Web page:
This question applies to owners of residential rental property, including overseas property subject to the residential rental property deduction rules in subpart EL of the Income Tax Act 2007.
Most residential rental properties are subject to the residential property deduction rules (also known as the ring-fencing rules). The rules generally limit the amount of residential deductions you can claim in the year to the total amount of residential income earned in that year. If the residential property makes a loss it must be carried forward to the next year in which residential income, including income from properties held on revenue account, is earned.
The residential property calculations are made at the partner or owner level as they may have other residential income and deductions that need to be included. There are two levels of exclusions from the rules.
Any rental income or loss and net income or loss from a taxable disposal is fully excluded from the rules if the property is:
- the main home;
- property subject to the mixed-use asset rules (holiday home rented out part-time);
- property owned by companies other than close companies;
- property owned by government enterprises;
- certain employee accommodation.
For these types of property, the existing rules apply with the rental income or loss shown at Box 19B and net income or net loss from a taxable disposal shown in Box 20B.
Any rental net loss and net loss from a taxable disposal is partially excluded from the new rules if it is for:
- property that will always be taxed on sale, being revenue account property of a person in the business of building, developing or dealing in land;
- other revenue account property the person has notified us they want the exclusion to apply to.
For these types of property any rental net loss is shown at Box 19B and taxable disposal net loss is shown at Box 20B. Net rental income and net income from a taxable disposal plus any depreciation recovered is shown as residential income at Box 18B.
Refer to the Rental income - IR264 guide for information on when the rules apply, how to calculate your income, the amount of deductions you can claim this year, and the amount of any excess deductions that must be carried forward.
The residential property deduction rules also apply to a partnership or LTC that has borrowed money to acquire an interest in certain entities with significant rental property holdings - a residential land-rich entity - and has interest expenditure on the borrowed money.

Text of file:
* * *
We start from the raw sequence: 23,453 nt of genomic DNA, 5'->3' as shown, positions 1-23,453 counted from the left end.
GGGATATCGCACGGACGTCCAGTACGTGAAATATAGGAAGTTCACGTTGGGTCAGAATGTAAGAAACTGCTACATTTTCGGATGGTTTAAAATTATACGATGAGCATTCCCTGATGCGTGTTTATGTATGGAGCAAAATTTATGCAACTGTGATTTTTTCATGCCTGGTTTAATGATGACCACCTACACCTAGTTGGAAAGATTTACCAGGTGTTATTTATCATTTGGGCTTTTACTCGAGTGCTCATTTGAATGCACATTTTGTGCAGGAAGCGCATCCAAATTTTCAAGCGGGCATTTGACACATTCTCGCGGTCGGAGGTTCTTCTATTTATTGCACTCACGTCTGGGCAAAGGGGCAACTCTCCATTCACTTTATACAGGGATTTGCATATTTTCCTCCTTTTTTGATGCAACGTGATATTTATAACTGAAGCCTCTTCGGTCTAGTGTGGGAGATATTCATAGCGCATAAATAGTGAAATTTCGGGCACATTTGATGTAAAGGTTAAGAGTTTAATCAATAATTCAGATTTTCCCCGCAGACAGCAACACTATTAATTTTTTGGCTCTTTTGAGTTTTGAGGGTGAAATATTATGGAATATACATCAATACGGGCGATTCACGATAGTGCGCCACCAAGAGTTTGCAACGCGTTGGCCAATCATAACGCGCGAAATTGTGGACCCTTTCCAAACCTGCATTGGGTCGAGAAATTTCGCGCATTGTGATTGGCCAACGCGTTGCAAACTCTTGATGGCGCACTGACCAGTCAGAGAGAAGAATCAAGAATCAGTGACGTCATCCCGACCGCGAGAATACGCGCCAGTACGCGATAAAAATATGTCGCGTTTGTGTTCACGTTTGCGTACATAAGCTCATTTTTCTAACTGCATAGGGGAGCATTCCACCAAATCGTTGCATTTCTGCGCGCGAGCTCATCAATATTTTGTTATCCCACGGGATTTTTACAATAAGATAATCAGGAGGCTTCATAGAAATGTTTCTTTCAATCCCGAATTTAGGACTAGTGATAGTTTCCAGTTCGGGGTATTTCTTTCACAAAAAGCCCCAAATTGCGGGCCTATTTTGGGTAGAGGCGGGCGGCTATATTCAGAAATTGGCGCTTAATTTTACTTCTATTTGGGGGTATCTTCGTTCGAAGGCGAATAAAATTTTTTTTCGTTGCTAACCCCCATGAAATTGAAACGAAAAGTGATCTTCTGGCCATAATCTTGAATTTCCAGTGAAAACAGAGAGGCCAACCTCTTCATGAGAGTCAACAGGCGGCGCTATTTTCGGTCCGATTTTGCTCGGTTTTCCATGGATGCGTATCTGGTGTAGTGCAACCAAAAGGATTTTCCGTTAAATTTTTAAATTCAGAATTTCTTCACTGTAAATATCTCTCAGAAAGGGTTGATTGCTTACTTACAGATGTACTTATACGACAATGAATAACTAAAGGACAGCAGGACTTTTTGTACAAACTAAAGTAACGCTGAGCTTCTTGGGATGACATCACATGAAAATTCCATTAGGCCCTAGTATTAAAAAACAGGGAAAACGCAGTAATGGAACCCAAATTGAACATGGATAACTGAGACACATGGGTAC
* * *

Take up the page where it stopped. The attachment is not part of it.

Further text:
Residential land-rich entity - a close company, partnership or LTC that holds more than 50% of its assets by value in residential land directly or indirectly. They come under the interposed entities rules as part of the residential property deduction rules.
For more information about the interposed entity rules, see page 60 of the Tax Information Bulletin Vol 31 No.8 September 2019.
Completing Question 18 your return
Tick the method/s you have used to calculate your residential property income and deductions.
You use one of the following:
- Portfolio basis - combine the income and deductionsfor all rental properties in the portfolio.
- Individual, property-by-property basis - income and deductions of individual property calculated separately to other property. You need to maintain separate records for each property to choose this option. The details for each property need to be provided to the partners or owners.
- Combination of the property-by-property basis and portfolio basis - choose to apply different methods to different property. Some properties are held in a portfolio and others are held on property-by-property basis.
For a partnership most of the calculations for excess rental deductions are made in the partners return. The partnership needs to provide sufficient information for the partners to complete their return correctly. If a partner wants to use the individual method the partnership needs to maintain separate records for each rental property and pass each property’s details to the partner.
For an LTC, the owners need to complete their return using the same method chosen by the LTC for their share of the income and deductions. An owner can choose a different method for other rental properties they own.
The Residential property deductions worksheets - IR1226 can be used to calculate the information required to be shown in your return.
Write the total residential income in Box 18B. This is the total of the following amounts:
- all residential rental income from a portfolio and/or individual property;
- all depreciation recovery income for assets disposed of from a portfolio and/or individual property;
- net income from the taxable sale/disposal of a property in a portfolio and/or individual property; and
- all net residential rental income, depreciation recovery income and net income from the taxable disposal of property from residential property excluded because it is held on revenue account.
Only include the net income from a disposal once.
Write the total eligible deductions for residential rental properties in Box 18C.
Include the amount of any interest paid on an investment in a residential land rich entity that relates to residential rental activity in Box 18B. Include the amount of other interest paid in Box 19B.
The partners or owners share of these are shown in boxes 26G and 26M on the IR7P or IR7L.